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Prairie Fare: Take Steps to Avoid Kitchen Fires

Raspberry Applesauce Squares are a tasty baked treat, but keep any eye on your oven while it's baking. (NDSU photo) Raspberry Applesauce Squares are a tasty baked treat, but keep any eye on your oven while it's baking. (NDSU photo)
Julie Garden-Robinson, NDSU Extension food and nutrition specialist (NDSU photo) Julie Garden-Robinson, NDSU Extension food and nutrition specialist (NDSU photo)
Don’t leave the stove or cooking appliances unattended when being used.

By Julie Garden-Robinson, Food and Nutrition Specialist

NDSU Extension Service

I recall a little incident that taught me a lesson a few years ago. My nose detected an unpleasant scent. My brain recognized the odor and soon my feet were running down the hall. I think I leaped over my then-3-year-old daughter on the way to the kitchen.

“What smells?” my son asked as I ran by. He was about 11 years old.

Dark smoke was coming out of the stove vent. I turned off the oven, grabbed a potholder, moved my curious kids out of the way and opened the door.

I quickly pulled out a smoking pan of blackened garlic bread from under the broiler.

“Mom, you should never leave the stove unattended!” my older daughter exclaimed, echoing the words she’d heard me say. She was 8 years old.

She was right. I had nothing to say for myself. In fact, my kids seemed to be enjoying this situation.

“Well, I burned this food on purpose, to teach you guys a lesson,” I noted, tongue in cheek.

“Yeah, right, Mom!” my daughter said with a grin. She didn’t buy it.

My son took a more practical view. “Do we have to eat it?” he asked, gazing at the hunks of bread that resembled charcoal briquettes. I shook my head.

We’re never too old to learn a lesson. I had gotten distracted and left the kitchen to tend to something, probably related to one of my children. Fortunately, I didn’t have a fire, just a smoky kitchen.

Does this mean cooking can be hazardous to your health? No. Cooking at home is one of the best things you can do for you and your family. You usually will save money and you have control over the ingredients you use.

However, unattended cooking can lead to fires. Often, when we hear about home fires, they have connections to the kitchen. According to a Consumer Product Safety Commission report, cooking equipment accounted for 40 percent of residential fires. Cooking was responsible for 27 percent of fire-related injuries.

Do your fire alarms work? About 60 percent of fires happen in homes without a working fire alarm, according to the American Red Cross.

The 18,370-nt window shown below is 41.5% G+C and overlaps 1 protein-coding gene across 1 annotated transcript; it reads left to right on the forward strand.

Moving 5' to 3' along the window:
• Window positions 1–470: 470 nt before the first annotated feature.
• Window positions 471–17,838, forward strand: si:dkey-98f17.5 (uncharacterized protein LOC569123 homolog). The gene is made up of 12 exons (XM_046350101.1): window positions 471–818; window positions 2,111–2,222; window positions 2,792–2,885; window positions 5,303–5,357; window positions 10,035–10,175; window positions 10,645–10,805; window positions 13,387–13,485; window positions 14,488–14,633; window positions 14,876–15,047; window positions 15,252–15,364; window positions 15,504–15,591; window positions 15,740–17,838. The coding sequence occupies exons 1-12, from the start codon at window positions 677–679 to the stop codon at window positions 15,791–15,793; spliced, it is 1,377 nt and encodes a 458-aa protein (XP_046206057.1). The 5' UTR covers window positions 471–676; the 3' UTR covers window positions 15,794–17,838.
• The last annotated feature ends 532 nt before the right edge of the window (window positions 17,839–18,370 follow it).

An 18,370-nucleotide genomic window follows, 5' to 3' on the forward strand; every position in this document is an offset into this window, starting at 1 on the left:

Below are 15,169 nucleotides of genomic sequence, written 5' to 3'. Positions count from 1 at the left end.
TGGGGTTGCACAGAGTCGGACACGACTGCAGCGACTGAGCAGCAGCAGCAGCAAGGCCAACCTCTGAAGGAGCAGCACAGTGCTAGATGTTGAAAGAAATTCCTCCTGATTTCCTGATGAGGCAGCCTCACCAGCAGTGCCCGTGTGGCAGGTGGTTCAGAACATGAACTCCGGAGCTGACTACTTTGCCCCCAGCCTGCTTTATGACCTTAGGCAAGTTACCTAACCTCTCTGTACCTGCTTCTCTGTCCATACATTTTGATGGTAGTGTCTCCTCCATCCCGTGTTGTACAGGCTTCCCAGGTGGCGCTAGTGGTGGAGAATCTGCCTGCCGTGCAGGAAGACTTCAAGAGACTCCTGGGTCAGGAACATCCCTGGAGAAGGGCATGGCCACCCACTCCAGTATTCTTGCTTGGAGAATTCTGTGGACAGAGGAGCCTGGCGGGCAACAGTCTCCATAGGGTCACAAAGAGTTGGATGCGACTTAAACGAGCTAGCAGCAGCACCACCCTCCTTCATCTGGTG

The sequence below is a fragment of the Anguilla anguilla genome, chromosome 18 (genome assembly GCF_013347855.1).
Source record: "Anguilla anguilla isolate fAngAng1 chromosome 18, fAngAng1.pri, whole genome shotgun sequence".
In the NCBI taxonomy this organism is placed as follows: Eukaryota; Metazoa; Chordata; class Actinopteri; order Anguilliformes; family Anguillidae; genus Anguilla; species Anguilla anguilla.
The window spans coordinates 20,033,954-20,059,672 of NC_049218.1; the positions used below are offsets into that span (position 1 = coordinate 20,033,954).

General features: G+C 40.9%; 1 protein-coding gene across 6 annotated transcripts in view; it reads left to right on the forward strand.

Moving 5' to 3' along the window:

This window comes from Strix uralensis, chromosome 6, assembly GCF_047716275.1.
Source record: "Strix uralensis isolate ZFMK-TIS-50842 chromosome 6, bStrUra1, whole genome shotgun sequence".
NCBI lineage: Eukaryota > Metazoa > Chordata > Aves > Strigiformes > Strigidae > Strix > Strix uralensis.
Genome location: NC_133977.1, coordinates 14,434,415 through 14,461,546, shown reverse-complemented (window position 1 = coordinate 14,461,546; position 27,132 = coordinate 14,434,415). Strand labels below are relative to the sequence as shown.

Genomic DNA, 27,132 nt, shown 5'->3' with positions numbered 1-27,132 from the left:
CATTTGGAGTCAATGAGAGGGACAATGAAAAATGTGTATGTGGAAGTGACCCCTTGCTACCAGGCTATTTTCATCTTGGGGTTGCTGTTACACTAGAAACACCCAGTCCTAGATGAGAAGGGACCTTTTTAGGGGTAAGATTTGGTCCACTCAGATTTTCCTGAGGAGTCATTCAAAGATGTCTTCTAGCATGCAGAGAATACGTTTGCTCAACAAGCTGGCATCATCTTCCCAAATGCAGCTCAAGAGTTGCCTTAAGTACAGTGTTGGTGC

You can help prevent kitchen fires and burns in your home by following these tips:

  • Wear the right clothes when cooking. Roll up your sleeves tightly or wear short-sleeved shirts instead of shirts with long, loose-fitting sleeves, which could catch on fire.
  • Don’t leave your stove or appliances, especially deep-fat fryers, unattended when they’re in use. If you must leave the kitchen, even for a couple of minutes, set a timer as a reminder to check the food. Keep a close eye on food in the oven.
  • Always supervise children in the kitchen. Try to keep them 3 feet away from a stove that’s being used or still hot. Keep pan handles turned toward the stove.
  • Clean ovens and stovetops regularly.
  • Keep potholders, dishcloths and towels away from burners.
  • Check that burners and oven dials are turned off.
  • Be sure you have a working fire extinguisher. Know how and when to use it. According to fire safety experts, don’t discharge a fire extinguisher into a burning pan of grease because it may spread the fire. Instead, smother the fire with a lid or use baking soda. Don’t throw water on a grease fire or attempt to carry the pan to the sink. You could spread the fire and burn yourself.
  • Don’t use a damp towel or potholder to remove food from the oven.
  • Test your smoke alarm regularly. We should have one on every level of the home, outside sleeping areas and inside each bedroom, according to the Consumer Product Safety Commission. Always have an escape plan in case of fire.

Here’s a tasty baked dessert. Keep your eyes on your oven.

Raspberry Applesauce Squares

Crust/crumb Topping

1 1/2 c. quick-cooking oats

1 c. brown sugar

1/2 c. butter

1/2 c. all-purpose flour


1 c. fresh raspberries (or substitute frozen)

1 c. applesauce

1/2 c. oat bran or quick oatmeal

1/2 c. white sugar

Preheat oven to 375 F. Grease a 9- by 13-inch baking pan. Combine oats, brown sugar and butter using a pastry blender. Add flour and continue combining, using a pastry blender, until crumbly. Spread half the crumb mixture into the bottom of the prepared baking pan. Bake in preheated oven until crust is lightly browned, about 20 minutes. Remove from oven and cool.

Mix raspberries, applesauce, oat bran and white sugar together in a bowl. Spread the raspberry filling onto the cooled crust and sprinkle with remaining crumb topping. Bake until topping is lightly browned, about 20 more minutes.

Makes 12 servings. Each serving has 330 calories, 15 grams (g) fat, 3 g protein, 46 g carbohydrate, 5 g fiber and 105 milligrams sodium.

(Julie Garden-Robinson, Ph.D., R.D., L.R.D., is a North Dakota State University Extension Service food and nutrition specialist and professor in the Department of Health, Nutrition and Exercise Sciences.)

NDSU Agriculture Communication - Feb. 4, 2016

Source:Julie Garden-Robinson, (701) 231-7187,
Editor:Ellen Crawford, (701) 231-5391,
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